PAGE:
2020 Nissan Maxima Test Drive

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By | 2020-02-14T15:58:04+00:00 February 14, 2020 - 03:58PM|Car Research|
  • Trim Tested: Maxima SR
  • Price as Tested: $44,030
  • Likes: Strong V6, upscale interior, comfortable front seats
  • Dislikes: Skimpy rear seat headroom, cluttered infotainment screen, performance-sapping transmission
  • Changes for 2020: Nissan made the panoramic moonroof and 360-degree parking camera standard in the SR trim. The automaker also added more advanced safety features to the SR and lower trims.

The Maxima is Nissan’s top sedan, aimed at midsize sedan buyers looking for a sportier ride. It’s more expensive than most midsize cars, but it comes with a standard V6, more standard features and a nicer interior than less expensive cars like the Honda Accord, Toyota Camry and Nissan Altima. We recently test drove the 2020 Maxima SR, the sporty trim in the Maxima lineup. Check out our driving impressions below.


The Maxima SR we tested is the sporty trim in the Maxima lineup, so Nissan gave it a stiffer suspension. That means a stiffer ride. It isn’t uncomfortable, but passengers will feel every bump. The upside is that the Maxima corners well, though it’s front-wheel drive, so it isn’t as sporty as a rear-wheel-drive BMW 3 Series, which starts at a similar price.

Acceleration is strong with the standard V6 – stronger than in most family sedans. However, Nissan uses a continuously variable automatic transmission (CVT), which is like putting a squishy piece of rubber between your foot and the gas pedal. I wish they would give the Maxima a conventional automatic with fixed gears – they make me feel more connected to the engine and make driving more enjoyable. Drivers can press the “Sport” button on the center console, which sharpens up the transmission shifting a bit, but Sport mode turns off automatically when the car does, so you have to press it every time you drive, if you want to keep it on.

Comfort & Quality

The Maxima’s interior has solid build quality and looks upscale. Alcantara (that means synthetic suede) inserts on the leather seats hold passengers in place during cornering, and the seats themselves (Nissan’s Zero Gravity seats) are nicely supportive. My editor, who is taller than me, wished the front seats were wider for his knees. A larger sedan like the Toyota Avalon would have wider front seats.

The seats in back are a different story. There’s isn’t enough thigh support, which is common for the class, but I also found my head scraping against the ceiling (I’m 6 feet tall). That’s not common for a midsize sedan. Nissan should sacrifice the slick roofline in favor of more headroom. Knee room is fine in the back.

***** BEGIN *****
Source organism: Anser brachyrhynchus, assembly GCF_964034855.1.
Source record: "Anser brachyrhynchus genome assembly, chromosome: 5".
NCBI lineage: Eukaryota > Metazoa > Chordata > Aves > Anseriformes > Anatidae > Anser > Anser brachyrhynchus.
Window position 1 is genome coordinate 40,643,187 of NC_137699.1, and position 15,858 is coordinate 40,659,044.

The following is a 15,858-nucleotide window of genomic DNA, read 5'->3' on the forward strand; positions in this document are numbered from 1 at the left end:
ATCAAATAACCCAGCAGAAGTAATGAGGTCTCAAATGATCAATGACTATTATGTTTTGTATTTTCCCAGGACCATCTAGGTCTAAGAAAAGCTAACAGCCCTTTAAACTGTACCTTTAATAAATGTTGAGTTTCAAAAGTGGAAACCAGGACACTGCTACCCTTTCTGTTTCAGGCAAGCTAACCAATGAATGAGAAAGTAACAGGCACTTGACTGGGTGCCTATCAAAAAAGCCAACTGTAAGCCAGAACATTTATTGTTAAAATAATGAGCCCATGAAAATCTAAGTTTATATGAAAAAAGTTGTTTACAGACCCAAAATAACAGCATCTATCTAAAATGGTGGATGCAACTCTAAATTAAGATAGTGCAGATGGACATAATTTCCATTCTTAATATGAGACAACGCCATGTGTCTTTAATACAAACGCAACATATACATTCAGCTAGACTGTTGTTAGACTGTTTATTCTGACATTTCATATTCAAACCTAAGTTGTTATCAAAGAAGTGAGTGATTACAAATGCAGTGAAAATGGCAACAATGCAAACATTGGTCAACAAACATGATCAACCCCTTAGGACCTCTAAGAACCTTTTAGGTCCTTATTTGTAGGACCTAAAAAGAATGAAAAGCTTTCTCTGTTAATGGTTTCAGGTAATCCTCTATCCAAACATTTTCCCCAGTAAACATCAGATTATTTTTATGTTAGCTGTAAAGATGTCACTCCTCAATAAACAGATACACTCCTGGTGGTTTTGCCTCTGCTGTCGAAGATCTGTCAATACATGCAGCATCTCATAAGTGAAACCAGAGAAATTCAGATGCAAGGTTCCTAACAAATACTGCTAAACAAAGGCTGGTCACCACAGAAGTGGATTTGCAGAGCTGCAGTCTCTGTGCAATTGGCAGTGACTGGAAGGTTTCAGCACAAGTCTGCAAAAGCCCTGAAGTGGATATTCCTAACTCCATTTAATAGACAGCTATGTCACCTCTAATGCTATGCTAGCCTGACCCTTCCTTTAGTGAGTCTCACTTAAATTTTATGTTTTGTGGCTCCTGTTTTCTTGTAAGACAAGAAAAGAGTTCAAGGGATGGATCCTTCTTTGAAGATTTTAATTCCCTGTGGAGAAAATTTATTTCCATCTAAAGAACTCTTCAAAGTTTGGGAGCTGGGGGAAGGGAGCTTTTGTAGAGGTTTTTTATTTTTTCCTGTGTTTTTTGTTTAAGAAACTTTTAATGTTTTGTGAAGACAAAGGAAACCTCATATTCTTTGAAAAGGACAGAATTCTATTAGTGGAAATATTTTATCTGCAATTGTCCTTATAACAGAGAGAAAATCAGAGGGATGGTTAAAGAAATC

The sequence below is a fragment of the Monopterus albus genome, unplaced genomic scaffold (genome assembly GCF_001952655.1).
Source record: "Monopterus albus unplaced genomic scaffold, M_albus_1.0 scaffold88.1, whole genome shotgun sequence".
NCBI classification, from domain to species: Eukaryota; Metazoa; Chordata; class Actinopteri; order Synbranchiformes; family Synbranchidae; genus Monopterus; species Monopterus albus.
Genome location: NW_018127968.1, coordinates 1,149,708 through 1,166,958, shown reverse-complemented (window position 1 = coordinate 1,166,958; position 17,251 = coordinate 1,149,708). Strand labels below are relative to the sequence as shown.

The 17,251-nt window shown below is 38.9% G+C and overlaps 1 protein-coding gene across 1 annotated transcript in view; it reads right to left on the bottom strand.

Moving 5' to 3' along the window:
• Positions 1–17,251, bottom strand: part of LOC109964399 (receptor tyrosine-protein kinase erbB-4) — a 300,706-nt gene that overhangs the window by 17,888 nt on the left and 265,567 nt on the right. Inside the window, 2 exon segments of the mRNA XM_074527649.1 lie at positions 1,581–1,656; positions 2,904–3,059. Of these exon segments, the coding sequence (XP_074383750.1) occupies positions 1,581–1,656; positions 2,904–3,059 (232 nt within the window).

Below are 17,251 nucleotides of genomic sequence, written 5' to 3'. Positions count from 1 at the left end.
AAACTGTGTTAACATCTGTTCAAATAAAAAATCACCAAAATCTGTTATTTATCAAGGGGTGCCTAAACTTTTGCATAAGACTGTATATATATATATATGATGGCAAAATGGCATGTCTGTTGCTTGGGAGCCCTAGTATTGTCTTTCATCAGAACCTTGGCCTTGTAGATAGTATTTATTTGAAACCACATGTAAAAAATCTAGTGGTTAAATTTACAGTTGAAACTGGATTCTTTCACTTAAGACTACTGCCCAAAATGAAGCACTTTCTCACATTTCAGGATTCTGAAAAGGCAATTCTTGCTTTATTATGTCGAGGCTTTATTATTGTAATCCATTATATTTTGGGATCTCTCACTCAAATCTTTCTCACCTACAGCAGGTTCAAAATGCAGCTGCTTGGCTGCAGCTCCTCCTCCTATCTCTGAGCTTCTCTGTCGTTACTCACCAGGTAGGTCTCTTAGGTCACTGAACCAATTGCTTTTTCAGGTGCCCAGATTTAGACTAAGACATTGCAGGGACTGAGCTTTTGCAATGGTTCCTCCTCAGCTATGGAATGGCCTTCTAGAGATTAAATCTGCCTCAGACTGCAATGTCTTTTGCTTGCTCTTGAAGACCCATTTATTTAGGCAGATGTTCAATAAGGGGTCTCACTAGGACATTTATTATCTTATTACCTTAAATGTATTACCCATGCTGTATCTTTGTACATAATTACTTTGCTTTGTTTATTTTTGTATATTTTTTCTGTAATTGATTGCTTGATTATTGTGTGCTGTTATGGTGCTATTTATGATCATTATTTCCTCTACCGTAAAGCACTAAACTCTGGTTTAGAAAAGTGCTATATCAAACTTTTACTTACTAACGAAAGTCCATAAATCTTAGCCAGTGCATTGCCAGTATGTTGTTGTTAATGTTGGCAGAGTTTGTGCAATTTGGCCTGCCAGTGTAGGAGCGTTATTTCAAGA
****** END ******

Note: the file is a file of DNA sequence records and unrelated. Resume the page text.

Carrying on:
Technology & Usability

The infotainment system is older and it has a bunch of features I would never use, like weather reports and analog clock displays. Luckily, the audio controls are easy to use, and that’s probably all drivers would use the touch screen for, unless they plug in their smartphone to activate the standard Apple CarPlay or Android Auto systems. There are also helpful controls outside of the touch screen, including a big button marked “Audio”, separate volume and radio tuning knobs, and a big camera button for the 360 degree parking camera.

Not ready for a new car? Find a Used Nissan Maxima

Our vehicle overviews let you compare a vehicle’s specs against competitors. However, some aspects of a vehicle – performance, comfort, usability – can only be evaluated through actual driving. That’s why we evaluate as many vehicles as we can, so you’ll know what to expect.

If you have questions about this story, please contact us at Editors@carfax.com

About the Author:

I have been covering the automotive industry since my days at the University of Michigan. I’ve worked at Car & Driver, Michigan Radio and U.S. News & World Report, where I was Senior Editor for automotive coverage. As Carfax Managing Editor, I work every day to make buying and owning cars easier for our readers. In my free time, you can find me biking, attending Cars and Coffee and catching the latest movies. My personal cars tend to be ‘90s Japanese sedans with manual transmissions. I serve as Vice President of the Washington Automotive Press Association and live in the Washington D.C. area.